Elon Musk’s, SpaceX, claims it “successfully” launched the largest and most advanced rocket ever made this week (21 April) – despite it blowing up just minutes after launch.
SpaceX hopes its Starship, which is made of 33 rocket engines, will be used by NASA for its next moonwalking expedition by 2025.
The company said in a statement after the launch that the rocket had experienced a “rapid, unscheduled disassembly before stafe separation”.
Despite this, the Musk-founded company deemed the ambitious test a success, as it marked the first time the mega-rocket and its huge booster had taken to the skies.
The landmark launch had been scrapped just three days before due to a last-minute glitch with the system.
“Learned a lot for next test launch in a few months,” Musk tweeted after the test.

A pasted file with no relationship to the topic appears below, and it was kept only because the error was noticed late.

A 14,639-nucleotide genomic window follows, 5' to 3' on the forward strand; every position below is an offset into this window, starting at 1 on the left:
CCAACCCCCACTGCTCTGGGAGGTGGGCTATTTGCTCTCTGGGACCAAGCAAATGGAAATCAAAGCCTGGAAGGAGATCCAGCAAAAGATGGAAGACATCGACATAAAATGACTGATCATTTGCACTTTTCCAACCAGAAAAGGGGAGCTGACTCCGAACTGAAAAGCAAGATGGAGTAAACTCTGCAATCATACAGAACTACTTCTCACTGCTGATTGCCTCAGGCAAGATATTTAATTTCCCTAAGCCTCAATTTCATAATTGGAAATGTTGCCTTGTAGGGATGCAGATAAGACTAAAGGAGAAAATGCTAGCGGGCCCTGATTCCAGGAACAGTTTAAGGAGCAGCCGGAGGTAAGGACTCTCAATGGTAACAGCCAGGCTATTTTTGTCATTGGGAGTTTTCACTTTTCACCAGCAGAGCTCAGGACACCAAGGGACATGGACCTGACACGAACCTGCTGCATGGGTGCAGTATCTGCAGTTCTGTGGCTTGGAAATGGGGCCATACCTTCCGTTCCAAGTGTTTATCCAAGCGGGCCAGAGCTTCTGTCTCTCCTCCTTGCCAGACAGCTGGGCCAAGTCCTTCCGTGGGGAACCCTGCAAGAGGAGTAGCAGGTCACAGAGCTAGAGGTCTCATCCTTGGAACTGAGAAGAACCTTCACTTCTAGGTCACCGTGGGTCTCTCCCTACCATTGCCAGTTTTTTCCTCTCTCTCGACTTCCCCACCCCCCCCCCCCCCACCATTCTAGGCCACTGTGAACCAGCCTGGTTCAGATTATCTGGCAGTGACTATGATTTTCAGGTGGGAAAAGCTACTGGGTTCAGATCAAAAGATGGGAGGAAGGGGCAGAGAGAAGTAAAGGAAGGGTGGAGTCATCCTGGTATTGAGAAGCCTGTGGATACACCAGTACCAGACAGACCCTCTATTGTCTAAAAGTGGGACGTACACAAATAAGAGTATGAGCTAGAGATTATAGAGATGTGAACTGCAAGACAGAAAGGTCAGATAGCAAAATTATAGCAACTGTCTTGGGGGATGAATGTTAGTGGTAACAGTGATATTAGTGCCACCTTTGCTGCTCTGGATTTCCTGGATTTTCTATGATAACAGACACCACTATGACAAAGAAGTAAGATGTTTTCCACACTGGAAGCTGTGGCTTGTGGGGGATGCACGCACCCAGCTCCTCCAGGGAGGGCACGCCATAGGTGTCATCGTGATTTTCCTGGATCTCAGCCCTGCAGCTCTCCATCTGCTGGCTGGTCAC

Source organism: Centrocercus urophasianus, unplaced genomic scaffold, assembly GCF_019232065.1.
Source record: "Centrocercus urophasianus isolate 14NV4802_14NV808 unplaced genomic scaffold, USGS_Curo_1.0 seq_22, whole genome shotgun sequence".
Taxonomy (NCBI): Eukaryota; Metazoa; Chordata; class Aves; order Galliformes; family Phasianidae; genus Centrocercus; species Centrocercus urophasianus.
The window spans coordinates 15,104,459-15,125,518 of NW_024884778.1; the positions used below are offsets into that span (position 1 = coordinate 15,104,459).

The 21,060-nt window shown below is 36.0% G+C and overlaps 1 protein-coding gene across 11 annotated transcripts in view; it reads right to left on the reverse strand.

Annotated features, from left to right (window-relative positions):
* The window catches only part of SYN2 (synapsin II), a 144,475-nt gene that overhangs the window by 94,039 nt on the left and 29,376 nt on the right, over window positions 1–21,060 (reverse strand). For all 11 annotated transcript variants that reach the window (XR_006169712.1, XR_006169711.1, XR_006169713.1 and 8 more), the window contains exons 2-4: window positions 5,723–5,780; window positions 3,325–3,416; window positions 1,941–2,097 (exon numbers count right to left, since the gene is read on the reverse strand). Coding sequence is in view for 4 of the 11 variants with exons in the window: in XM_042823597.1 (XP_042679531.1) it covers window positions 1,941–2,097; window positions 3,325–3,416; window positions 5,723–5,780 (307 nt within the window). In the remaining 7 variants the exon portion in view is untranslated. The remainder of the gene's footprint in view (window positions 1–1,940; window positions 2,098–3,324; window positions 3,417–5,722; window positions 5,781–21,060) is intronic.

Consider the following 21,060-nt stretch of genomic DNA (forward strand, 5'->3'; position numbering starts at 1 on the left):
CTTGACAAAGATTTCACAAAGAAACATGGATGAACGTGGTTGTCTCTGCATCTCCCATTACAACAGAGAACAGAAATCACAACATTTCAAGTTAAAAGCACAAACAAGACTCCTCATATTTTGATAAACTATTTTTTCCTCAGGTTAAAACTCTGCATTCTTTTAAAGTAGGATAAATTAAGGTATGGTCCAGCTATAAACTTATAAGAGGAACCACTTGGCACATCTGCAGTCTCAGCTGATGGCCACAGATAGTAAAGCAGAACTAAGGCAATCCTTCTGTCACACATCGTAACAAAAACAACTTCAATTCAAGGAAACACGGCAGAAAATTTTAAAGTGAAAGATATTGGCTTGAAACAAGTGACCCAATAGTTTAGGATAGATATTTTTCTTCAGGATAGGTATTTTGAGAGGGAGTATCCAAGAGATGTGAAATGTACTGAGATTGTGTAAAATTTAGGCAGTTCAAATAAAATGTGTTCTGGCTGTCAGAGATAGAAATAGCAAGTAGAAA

Billionaire Musk had been keen to quell expectations of Starship reaching orbit on its first attempt, claiming it had just a 50% chance.
However, the SpaceX founder publicly stated he believes there is an 80% chance of success before the end of 2023.
If all goes to plan, NASA has confirmed that it will be using Starship to carry astronauts to the moon in both 2025 and 2027 as part of its Artemis program.
The Artemis program hopes to make history by landing the first woman on the moon – as well as the first person of colour.
If the SpaceX launch had been completely successful, Musk’s Starship would have carried out a full orbit of the Earth and crashed down into the Pacific.
It would have taken the rocket just 90 minutes.
The rocket was luckily empty, with no cargo or humans onboard. However, Musk hopes that Starship will eventually be able to carry satellites into space – and even take humans to Mars.
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